City Attorney Jan Goldsmith four years ago walked into an elected office being paid an unusual amount of attention.
Before him, it was occupied by Mike Aguirre, who had turned it into the most politically inflamed seat in the city. Goldmsith promised to get the City Attorney's office in order, to tone down the rhetoric, and to build an apolitical and professional law firm whose client happened to be the city. It’d be a one term stay, he said, and then he’d move on.
He later decided to stick around for a second term, saying he didn't view his initial statement as a campaign promise. No one opposed his re-election bid, so he walked through the June primary to another four years in office.
He and his wife aren't ready to retire, he said, and he enjoyed the City Attorney’s office too much to leave.
“Public employees get hit a lot in today's world, but they ought to meet these people,” he said.
He says he spent those first four years professionalizing the office, as promised, and stepping in to hold up a red flag whenever the city was pursuing policies of questionable legality. That's the role his office is supposed to hold and the one he pledged to recapture, he says.
None of this means the former California Assemblyman, mayor of Poway and San Diego Superior Court judge hasn't been a part of San Diego’s recent high-profile political fights. In fact, the tension between his stated desire to stay above the fray, even as an elected figure, is beginning to define his time as City Attorney.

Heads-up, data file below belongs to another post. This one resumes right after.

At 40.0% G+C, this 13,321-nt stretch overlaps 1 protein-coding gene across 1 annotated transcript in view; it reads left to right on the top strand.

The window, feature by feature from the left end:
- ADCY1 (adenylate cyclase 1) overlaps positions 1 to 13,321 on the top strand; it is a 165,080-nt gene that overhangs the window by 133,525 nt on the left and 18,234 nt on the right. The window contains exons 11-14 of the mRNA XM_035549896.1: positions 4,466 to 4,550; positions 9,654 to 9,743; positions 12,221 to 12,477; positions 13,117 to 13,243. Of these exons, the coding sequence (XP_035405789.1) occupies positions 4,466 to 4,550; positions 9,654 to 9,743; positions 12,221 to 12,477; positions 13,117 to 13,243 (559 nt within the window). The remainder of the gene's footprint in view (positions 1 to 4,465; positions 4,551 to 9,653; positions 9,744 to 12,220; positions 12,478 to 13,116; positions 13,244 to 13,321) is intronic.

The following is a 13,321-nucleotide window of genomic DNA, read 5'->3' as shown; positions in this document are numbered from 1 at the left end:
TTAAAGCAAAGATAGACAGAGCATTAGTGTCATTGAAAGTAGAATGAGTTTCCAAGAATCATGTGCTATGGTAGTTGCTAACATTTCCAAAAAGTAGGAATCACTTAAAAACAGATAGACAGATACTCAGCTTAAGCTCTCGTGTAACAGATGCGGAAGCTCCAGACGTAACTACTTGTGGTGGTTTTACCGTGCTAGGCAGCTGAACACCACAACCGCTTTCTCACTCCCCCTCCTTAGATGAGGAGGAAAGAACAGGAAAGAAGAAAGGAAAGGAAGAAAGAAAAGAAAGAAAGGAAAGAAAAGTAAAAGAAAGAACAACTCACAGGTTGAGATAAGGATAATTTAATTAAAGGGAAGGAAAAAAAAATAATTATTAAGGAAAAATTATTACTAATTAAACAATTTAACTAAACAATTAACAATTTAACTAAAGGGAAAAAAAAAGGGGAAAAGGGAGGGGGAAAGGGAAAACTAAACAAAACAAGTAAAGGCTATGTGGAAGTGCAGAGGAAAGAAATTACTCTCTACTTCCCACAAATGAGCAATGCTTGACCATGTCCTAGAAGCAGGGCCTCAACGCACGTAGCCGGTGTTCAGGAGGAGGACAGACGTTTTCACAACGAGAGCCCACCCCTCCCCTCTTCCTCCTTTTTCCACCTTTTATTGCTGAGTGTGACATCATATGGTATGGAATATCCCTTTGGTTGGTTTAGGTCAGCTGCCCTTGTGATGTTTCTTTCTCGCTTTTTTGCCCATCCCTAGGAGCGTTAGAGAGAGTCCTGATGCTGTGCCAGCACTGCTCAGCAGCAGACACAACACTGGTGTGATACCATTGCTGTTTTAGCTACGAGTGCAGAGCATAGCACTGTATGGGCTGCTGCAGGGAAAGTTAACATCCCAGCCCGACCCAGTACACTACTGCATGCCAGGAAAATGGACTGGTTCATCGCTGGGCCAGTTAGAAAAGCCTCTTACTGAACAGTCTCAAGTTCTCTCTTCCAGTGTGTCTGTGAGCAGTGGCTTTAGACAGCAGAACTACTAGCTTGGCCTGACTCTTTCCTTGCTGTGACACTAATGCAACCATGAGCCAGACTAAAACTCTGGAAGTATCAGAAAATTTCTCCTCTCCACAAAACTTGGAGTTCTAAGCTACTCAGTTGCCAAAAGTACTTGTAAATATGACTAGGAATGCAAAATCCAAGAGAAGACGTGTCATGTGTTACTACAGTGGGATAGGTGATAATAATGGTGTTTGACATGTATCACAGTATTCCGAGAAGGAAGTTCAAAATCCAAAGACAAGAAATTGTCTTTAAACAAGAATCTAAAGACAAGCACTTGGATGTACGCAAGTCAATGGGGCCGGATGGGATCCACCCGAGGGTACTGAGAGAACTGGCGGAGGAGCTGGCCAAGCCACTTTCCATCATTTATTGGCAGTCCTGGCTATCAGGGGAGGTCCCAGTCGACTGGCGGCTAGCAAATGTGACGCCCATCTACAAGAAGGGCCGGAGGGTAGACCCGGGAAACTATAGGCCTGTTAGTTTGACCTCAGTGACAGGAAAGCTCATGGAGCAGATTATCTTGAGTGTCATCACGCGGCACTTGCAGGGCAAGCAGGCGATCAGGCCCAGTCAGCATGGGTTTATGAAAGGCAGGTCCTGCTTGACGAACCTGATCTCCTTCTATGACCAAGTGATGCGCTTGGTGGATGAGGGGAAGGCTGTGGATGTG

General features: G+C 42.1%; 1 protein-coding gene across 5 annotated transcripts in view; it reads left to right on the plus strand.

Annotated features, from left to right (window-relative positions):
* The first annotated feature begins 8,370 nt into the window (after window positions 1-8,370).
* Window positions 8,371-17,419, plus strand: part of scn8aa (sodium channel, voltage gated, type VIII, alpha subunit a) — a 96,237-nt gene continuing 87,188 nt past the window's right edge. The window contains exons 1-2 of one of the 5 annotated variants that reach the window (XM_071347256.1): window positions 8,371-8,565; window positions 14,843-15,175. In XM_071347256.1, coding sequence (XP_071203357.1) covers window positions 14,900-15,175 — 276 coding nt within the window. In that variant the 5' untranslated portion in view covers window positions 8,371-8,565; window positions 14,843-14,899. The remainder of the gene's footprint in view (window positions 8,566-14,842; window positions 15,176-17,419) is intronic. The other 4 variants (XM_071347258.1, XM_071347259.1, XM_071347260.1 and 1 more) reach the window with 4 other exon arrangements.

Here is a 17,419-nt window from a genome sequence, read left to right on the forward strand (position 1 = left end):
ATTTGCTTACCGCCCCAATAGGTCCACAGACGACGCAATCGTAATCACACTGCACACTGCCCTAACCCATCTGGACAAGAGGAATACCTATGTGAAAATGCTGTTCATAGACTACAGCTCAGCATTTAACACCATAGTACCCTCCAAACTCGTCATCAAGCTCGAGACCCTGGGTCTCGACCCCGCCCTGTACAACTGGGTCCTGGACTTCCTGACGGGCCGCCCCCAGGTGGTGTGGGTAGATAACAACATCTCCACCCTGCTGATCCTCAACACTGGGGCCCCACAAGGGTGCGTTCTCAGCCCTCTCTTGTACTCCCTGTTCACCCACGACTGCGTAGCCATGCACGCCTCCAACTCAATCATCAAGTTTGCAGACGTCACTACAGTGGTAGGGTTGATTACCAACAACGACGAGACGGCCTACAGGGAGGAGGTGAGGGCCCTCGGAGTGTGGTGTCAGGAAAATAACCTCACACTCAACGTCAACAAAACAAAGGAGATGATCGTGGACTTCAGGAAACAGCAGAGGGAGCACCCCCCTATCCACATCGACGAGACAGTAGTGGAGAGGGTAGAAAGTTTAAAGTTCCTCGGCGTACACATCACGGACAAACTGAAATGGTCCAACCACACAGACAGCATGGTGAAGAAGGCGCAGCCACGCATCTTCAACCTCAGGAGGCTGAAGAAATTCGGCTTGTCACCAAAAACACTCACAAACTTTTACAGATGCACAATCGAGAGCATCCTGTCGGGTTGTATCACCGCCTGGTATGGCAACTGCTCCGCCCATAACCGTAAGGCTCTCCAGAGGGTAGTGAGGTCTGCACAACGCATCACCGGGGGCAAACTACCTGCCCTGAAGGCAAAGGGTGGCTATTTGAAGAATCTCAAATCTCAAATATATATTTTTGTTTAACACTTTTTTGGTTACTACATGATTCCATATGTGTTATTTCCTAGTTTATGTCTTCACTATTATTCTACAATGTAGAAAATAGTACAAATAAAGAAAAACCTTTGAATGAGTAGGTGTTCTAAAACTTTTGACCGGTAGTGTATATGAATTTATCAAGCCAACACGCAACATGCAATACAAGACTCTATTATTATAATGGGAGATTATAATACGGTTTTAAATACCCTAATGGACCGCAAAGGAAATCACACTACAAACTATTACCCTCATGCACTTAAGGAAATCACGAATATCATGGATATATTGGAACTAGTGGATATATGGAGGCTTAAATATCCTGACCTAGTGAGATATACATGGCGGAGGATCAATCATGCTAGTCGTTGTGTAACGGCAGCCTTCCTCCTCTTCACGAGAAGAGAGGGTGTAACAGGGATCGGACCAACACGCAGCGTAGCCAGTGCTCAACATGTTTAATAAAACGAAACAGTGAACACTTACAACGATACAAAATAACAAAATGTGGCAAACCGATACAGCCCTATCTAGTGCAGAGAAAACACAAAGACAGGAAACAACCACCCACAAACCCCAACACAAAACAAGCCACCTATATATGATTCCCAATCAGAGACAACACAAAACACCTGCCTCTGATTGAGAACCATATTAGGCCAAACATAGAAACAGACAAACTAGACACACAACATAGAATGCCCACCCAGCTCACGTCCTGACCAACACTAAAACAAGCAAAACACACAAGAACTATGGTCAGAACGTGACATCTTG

On Proposition B, the just-passed initiative that puts non-police hires into a 401(k)-like plan and attempts to freeze city salaries for five more years, Goldsmith appeared at an early press conference supporting the plan, then being pushed by Mayor Jerry Sanders, Councilman and mayoral hopeful Carl DeMaio and Councilman Kevin Faulconer.
He says he moved to include one specific provision in the initiative, the “substantial equal” lawsuit that would make the city and employees share the pension system's investment risk, but was otherwise removed from its drafting.
“That was not my job, and I do not practice law outside the City Attorney's office,” he said. “But can I offer an opinion on it? Sure! I have a First Amendment right.”
Since its passage he's continued his support by moving for swift implementation despite pending legal challenges. He held a press conference the week of the election, flanked by public supporters of the bill, and outlined his plan to get the new retirement system up and running.
“To be perfectly clear, I don't think Prop. B is that difficult to implement,” he said. “This isn’t space science. We aren’t looking to go to Mars to establish a colony. This is stuff that has been done before.”
He said at the press conference he was ready to depoliticize the heated issue. Asked if holding a press conference with the bill's supporters was helpful to that aim, he said the event was open to the public, assumedly suggesting opponents were free to attend as spectators.
Despite an apparent contradiction between his approach to implementation and his desire to get away from the politics of Prop B, he says he's sympathetic to city workers’ ongoing concerns.
“There's a feel with employees that we keep moving the goalposts, and I agree that we need to have finality, that we need to say ‘this is what we want from employees,’ and mean it,” Goldsmith said.
For him, finality would come in the form of the global settlement he's twice proposed, once in early 2011 and again during the recent press conference. Labor leaders handled the initial talks tentatively before dropping out, while claiming the city never made a settlement offer. They were ambivalent to the second proposal.